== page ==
Sen. Fischer and Sec. Foxx in Lincoln Journal Star: Working together to improve our nation’s transportation

August 11, 2015

Whether traversing through deep-water ports, over winding railroads or in the back of a long-haul truck, consumer products travel across the world before reaching the shelves of local markets in Lincoln and throughout Nebraska. Transportation fuels our economy.

However, to compete with our global trading partners, our transportation system needs to remain in top condition. According to the World Bank, the United States ranks ninth in logistics and infrastructure performance, behind many of our strongest economic allies such as Germany and Singapore. In 2013, the American Society of Civil Engineers gave America’s infrastructure a grade of D+, with our roads receiving a grade of D and our bridges a C+.

Investing in our transportation infrastructure is vital to our nation’s economic health and global competitiveness. By doing so, we will strengthen safety and commerce, and, in the process, create good, well-paying jobs for hardworking people in Nebraska and elsewhere. After all, nearly 12 million Americans work in transportation-related jobs.

America also needs a long-term infrastructure strategy. The federal government must provide state and local policymakers with the right tools to maintain and update our infrastructure or build new projects. Unfortunately, Congress has relied on 34 short-term extensions since 2009, disrupting major infrastructure projects and causing stress for road builders, local officials and the traveling public. We can and should do better.

Last month, the Senate took an initial step forward towards addressing our nation’s transportation challenges by passing a multiyear surface bill. In the months ahead, Congress must work to pass a long-term bill to provide states and localities with certainty and more options to move important projects forward.

At the same time, we must continue to ease the coordination between the U.S. Department of Transportation and states, ensuring projects get up and running at a faster pace. In a great example of collaboration, Nebraska’s Department of Roads recently underwent a comprehensive, yearlong negotiation with the Federal Highway Administration to establish best practices for the project approval process. The agreement will allow Nebraska to initiate maintenance and rehabilitation projects more easily along the nearly 100,000 miles of roads and 15,500 bridges that cross the state.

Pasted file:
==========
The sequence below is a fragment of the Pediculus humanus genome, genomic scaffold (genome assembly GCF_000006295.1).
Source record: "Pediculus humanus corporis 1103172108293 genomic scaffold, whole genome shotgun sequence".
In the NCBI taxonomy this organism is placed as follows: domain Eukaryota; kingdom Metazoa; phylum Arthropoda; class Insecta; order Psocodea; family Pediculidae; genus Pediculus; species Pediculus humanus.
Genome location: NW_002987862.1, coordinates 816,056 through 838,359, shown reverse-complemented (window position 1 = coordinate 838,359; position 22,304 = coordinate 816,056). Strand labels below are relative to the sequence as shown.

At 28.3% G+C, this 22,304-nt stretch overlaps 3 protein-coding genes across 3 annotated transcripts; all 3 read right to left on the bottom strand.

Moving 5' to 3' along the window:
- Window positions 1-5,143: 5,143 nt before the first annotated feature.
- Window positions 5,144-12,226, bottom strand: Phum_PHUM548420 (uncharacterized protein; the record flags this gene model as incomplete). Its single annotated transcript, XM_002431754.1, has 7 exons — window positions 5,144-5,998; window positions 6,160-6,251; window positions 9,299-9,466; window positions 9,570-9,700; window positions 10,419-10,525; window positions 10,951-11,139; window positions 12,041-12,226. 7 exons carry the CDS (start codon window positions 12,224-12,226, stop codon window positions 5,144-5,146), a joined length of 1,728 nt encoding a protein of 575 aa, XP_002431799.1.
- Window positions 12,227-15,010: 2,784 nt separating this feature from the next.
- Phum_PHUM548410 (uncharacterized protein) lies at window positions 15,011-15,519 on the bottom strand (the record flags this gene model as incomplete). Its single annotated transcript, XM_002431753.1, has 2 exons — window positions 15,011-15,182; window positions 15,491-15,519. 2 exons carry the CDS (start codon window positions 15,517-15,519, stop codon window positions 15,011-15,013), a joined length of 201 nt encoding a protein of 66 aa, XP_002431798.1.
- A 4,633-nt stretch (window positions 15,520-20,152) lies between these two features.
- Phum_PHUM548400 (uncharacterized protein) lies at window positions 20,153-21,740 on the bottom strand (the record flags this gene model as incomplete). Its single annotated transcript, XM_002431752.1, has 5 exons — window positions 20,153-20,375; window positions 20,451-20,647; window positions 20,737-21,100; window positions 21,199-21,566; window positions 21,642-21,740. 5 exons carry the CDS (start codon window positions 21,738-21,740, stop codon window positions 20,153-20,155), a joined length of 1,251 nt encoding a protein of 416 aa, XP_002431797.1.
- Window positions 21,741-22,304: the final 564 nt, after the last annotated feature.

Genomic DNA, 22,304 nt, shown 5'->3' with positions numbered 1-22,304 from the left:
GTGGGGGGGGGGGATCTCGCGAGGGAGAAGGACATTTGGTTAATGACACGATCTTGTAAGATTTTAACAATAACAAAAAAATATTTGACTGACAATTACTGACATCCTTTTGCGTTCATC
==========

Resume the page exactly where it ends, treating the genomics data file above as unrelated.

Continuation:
Nebraska’s DOR will now have authority over approval for certain aspects of highway project development. As a result of FHWA and NDOR’s hard work and cooperation, Nebraska’s infrastructure projects will move forward with more clarity from the outset, creating more reliable timelines and reducing costly delays.

When it comes to maintaining competitiveness with our global trading partners, a robust freight policy is key. Dedicated freight networks will prioritize the movement of goods and inputs across our nation, increase safety, and bolster manufacturing hubs in places like Lincoln. By producing a strong multimodal freight plan -- one that facilitates the flow of goods between rail, water ports, trucking hubs, air cargo centers and highways -- we will enhance our transportation network and create economic growth.

We cannot stop there. We also need to emphasize the importance of rural manufacturing hubs and the vast miles of roads that connect major metropolitan trading centers. According to a recent report by the Brookings Institution, nearly 77 percent of our nation’s freight (totaling $15.2 trillion per year) moves between different states in the U.S. More than $165 billion worth of freight travels through Nebraska each year.

America’s transportation network is the framework upon which our nation’s economic system rests. With a long-term infrastructure strategy, proper coordination at all levels of government and a robust freight policy, we can address our nation’s transportation challenges head on, while strengthening safety on our roads and boosting productivity.

Together, we can work to ensure that America’s infrastructure continues to facilitate robust trade and grow our economy.

U.S. Sen. Deb Fischer (R-Neb.) is a member of the Senate’s Committee on Commerce, Science and Transportation. She serves as chairman of the Subcommittee on Surface Transportation and Merchant Marine Infrastructure, Safety, and Security. Anthony Foxx is the U.S. secretary of transportation, serving since 2013.